News Section: National Government
Federal Judge Grants Injunction on NSA Phone Record Program
BRADENTON – A Federal District Court judge has ruled that the National Security Agency's program for systematically keeping records of the phone calls of all Americans violates their constitutional rights. Judge Richard J. Leon of the District of Columbia ordered the government to stop collecting data on the personal calls of the case's plaintiffs and to destroy records of their calling history.
In a 68-page ruling, Leon, an appointee of George W. Bush, called the program “almost Orwellian,” referring to the author George Orwell's book Nineteen Eighty-Four, while suggesting that James Madison would likely find himself “aghast” at the government's actions.
“I cannot imagine a more ‘indiscriminate’ and ‘arbitrary’ invasion than this systematic and high-tech collection and retention of personal data on virtually every single citizen ... surely, such a program infringes on ‘that degree of privacy’ that the founders enshrined in the Fourth Amendment." wrote Leon.
The ruling is only a preliminary injunction. It will stop the data collection for the plaintiffs during the case. However, Leon's opinion seems to indicate a healthy skepticism of the program's constitutionality.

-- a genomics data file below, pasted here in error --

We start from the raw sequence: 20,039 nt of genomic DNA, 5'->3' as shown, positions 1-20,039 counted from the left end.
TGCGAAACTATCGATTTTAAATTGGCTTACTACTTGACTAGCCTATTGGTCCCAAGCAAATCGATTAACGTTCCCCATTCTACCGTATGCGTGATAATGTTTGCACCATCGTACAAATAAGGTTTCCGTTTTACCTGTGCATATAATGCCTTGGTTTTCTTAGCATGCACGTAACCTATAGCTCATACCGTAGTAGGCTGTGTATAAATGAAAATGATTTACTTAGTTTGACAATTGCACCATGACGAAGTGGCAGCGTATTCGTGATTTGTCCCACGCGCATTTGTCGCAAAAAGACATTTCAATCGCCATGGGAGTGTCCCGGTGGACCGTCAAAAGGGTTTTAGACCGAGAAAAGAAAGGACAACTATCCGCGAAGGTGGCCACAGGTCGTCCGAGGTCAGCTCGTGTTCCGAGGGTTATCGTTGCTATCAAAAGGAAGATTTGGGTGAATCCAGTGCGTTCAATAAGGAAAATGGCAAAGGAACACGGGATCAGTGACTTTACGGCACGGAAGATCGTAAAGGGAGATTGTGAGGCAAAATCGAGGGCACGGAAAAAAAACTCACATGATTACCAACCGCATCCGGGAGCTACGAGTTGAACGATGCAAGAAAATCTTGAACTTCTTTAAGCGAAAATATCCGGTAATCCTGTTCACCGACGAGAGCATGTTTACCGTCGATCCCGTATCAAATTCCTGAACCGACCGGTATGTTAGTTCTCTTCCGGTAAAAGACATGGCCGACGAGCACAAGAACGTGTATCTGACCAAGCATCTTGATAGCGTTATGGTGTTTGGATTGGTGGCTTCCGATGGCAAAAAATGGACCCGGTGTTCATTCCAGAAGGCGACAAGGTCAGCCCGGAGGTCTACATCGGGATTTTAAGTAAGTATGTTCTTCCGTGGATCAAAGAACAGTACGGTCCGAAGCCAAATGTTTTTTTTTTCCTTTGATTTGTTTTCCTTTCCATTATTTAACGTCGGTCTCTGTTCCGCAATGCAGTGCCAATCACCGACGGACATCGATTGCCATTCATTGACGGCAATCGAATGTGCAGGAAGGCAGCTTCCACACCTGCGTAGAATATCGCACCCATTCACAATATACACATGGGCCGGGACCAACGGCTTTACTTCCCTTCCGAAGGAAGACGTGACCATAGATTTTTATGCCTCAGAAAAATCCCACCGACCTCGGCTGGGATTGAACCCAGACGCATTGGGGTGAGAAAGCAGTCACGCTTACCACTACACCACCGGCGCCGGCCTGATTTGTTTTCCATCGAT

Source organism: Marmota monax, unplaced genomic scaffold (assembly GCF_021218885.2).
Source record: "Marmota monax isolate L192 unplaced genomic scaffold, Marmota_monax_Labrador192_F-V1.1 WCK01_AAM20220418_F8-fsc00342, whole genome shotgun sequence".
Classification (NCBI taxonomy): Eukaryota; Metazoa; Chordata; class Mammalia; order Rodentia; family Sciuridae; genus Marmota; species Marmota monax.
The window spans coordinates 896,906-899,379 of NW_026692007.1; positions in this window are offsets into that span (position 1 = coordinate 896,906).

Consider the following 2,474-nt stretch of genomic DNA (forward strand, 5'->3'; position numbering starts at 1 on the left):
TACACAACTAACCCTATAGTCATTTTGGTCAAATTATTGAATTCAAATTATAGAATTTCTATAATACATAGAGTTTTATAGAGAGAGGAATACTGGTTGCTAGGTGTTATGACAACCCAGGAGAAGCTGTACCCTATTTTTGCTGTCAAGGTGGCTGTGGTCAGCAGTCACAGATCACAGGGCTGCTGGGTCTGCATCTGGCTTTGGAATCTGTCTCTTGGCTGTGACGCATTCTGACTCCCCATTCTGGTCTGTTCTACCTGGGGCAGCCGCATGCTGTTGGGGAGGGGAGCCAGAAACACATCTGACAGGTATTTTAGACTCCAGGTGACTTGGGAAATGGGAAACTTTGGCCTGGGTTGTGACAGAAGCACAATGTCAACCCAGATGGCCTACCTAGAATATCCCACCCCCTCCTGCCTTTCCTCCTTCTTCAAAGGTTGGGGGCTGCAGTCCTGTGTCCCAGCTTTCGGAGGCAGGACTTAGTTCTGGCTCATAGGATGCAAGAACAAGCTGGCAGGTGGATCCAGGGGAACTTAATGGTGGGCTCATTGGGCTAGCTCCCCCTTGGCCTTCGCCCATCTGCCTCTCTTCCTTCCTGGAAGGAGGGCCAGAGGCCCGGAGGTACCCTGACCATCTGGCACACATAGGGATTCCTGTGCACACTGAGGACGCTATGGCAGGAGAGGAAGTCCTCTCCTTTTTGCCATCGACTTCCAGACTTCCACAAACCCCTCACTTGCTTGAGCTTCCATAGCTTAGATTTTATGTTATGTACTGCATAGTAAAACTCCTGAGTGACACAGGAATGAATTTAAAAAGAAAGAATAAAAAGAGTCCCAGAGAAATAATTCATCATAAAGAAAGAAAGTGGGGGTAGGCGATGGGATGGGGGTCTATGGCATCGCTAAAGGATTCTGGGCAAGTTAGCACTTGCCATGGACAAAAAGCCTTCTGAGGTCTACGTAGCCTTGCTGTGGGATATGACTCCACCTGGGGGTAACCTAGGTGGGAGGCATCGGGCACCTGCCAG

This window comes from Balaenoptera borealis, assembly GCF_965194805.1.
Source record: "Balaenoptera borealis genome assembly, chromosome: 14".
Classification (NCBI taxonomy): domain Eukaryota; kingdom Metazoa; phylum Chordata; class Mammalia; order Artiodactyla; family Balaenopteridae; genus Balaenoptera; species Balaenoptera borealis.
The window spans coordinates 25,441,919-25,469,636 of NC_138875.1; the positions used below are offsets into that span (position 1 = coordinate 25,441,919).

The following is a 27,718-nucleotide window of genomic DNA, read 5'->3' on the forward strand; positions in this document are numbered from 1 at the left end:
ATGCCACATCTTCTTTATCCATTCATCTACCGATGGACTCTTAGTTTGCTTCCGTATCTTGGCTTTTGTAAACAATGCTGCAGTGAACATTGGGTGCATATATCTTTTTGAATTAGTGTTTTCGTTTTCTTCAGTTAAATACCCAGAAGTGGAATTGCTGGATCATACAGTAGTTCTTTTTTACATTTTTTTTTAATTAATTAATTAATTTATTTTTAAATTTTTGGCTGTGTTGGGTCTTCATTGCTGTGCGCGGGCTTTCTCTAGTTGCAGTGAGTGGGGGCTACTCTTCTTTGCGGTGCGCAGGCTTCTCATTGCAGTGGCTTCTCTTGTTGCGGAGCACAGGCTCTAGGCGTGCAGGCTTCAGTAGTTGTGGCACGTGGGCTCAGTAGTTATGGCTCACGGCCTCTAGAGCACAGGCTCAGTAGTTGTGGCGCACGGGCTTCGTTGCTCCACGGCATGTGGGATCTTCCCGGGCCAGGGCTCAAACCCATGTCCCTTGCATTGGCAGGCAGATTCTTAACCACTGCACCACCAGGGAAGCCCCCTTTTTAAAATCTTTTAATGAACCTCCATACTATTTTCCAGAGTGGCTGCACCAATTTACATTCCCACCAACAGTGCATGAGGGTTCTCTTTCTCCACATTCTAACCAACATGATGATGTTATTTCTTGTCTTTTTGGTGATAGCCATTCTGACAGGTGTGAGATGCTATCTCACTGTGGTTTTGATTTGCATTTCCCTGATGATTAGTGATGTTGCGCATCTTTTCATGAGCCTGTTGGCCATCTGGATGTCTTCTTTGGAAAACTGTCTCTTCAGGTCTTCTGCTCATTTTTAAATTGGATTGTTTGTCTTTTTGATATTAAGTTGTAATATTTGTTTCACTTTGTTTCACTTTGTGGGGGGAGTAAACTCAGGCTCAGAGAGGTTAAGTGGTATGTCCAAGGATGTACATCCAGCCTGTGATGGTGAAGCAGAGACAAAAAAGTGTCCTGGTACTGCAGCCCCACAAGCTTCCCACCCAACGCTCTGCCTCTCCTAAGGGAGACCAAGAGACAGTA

“The question that I will ultimately have to answer when I reach the merits of this case someday," Leon wrote, "is whether people have a reasonable expectation of privacy that is violated when the government, without any basis whatsoever to suspect them of any wrongdoing, collects and stores for five years their telephony metadata for purposes of subjecting it to high-tech querying and analysis without any case-by-case judicial approval. For the many reasons set forth above, it is significantly likely that on that day, I will answer that question in plaintiffs’ favor.”
In a statement, former NSA contractor Edward Snowden, who leaked information regarding the program called it the "first of many" such programs that will be found unconstitutional now that they are known of and can have their constitutionality challenged in court.
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